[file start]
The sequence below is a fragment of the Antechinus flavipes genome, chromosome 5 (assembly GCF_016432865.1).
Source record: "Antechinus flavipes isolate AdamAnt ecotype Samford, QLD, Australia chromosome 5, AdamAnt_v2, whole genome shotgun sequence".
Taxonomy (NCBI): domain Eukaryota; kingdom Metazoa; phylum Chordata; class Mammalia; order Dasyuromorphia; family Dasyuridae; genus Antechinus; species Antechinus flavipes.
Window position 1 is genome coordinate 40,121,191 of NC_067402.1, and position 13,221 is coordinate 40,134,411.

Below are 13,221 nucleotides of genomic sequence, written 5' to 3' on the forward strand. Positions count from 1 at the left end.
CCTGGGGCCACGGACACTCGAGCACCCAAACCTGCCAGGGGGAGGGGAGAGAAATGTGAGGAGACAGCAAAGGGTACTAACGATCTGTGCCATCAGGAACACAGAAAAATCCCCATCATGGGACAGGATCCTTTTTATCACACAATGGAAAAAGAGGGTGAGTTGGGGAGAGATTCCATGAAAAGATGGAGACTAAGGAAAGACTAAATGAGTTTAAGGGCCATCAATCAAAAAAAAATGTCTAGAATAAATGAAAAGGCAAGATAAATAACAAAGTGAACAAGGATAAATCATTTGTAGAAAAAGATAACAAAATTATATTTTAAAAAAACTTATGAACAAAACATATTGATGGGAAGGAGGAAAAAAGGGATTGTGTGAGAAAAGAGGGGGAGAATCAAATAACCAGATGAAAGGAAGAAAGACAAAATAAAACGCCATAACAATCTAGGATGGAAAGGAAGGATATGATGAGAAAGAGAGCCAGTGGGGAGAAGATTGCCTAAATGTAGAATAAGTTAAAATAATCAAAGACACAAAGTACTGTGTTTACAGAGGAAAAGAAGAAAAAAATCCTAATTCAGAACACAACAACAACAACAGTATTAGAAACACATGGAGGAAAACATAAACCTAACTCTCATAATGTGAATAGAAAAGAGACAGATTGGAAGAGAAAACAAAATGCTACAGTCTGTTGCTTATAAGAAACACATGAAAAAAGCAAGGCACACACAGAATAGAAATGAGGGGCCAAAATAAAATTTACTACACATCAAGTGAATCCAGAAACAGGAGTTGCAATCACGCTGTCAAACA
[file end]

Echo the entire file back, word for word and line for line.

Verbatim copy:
The sequence below is a fragment of the Antechinus flavipes genome, chromosome 5 (assembly GCF_016432865.1).
Source record: "Antechinus flavipes isolate AdamAnt ecotype Samford, QLD, Australia chromosome 5, AdamAnt_v2, whole genome shotgun sequence".
Taxonomy (NCBI): domain Eukaryota; kingdom Metazoa; phylum Chordata; class Mammalia; order Dasyuromorphia; family Dasyuridae; genus Antechinus; species Antechinus flavipes.
Window position 1 is genome coordinate 40,121,191 of NC_067402.1, and position 13,221 is coordinate 40,134,411.

Below are 13,221 nucleotides of genomic sequence, written 5' to 3' on the forward strand. Positions count from 1 at the left end.
CCTGGGGCCACGGACACTCGAGCACCCAAACCTGCCAGGGGGAGGGGAGAGAAATGTGAGGAGACAGCAAAGGGTACTAACGATCTGTGCCATCAGGAACACAGAAAAATCCCCATCATGGGACAGGATCCTTTTTATCACACAATGGAAAAAGAGGGTGAGTTGGGGAGAGATTCCATGAAAAGATGGAGACTAAGGAAAGACTAAATGAGTTTAAGGGCCATCAATCAAAAAAAAATGTCTAGAATAAATGAAAAGGCAAGATAAATAACAAAGTGAACAAGGATAAATCATTTGTAGAAAAAGATAACAAAATTATATTTTAAAAAAACTTATGAACAAAACATATTGATGGGAAGGAGGAAAAAAGGGATTGTGTGAGAAAAGAGGGGGAGAATCAAATAACCAGATGAAAGGAAGAAAGACAAAATAAAACGCCATAACAATCTAGGATGGAAAGGAAGGATATGATGAGAAAGAGAGCCAGTGGGGAGAAGATTGCCTAAATGTAGAATAAGTTAAAATAATCAAAGACACAAAGTACTGTGTTTACAGAGGAAAAGAAGAAAAAAATCCTAATTCAGAACACAACAACAACAACAGTATTAGAAACACATGGAGGAAAACATAAACCTAACTCTCATAATGTGAATAGAAAAGAGACAGATTGGAAGAGAAAACAAAATGCTACAGTCTGTTGCTTATAAGAAACACATGAAAAAAGCAAGGCACACACAGAATAGAAATGAGGGGCCAAAATAAAATTTACTACACATCAAGTGAATCCAGAAACAGGAGTTGCAATCACGCTGTCAAACA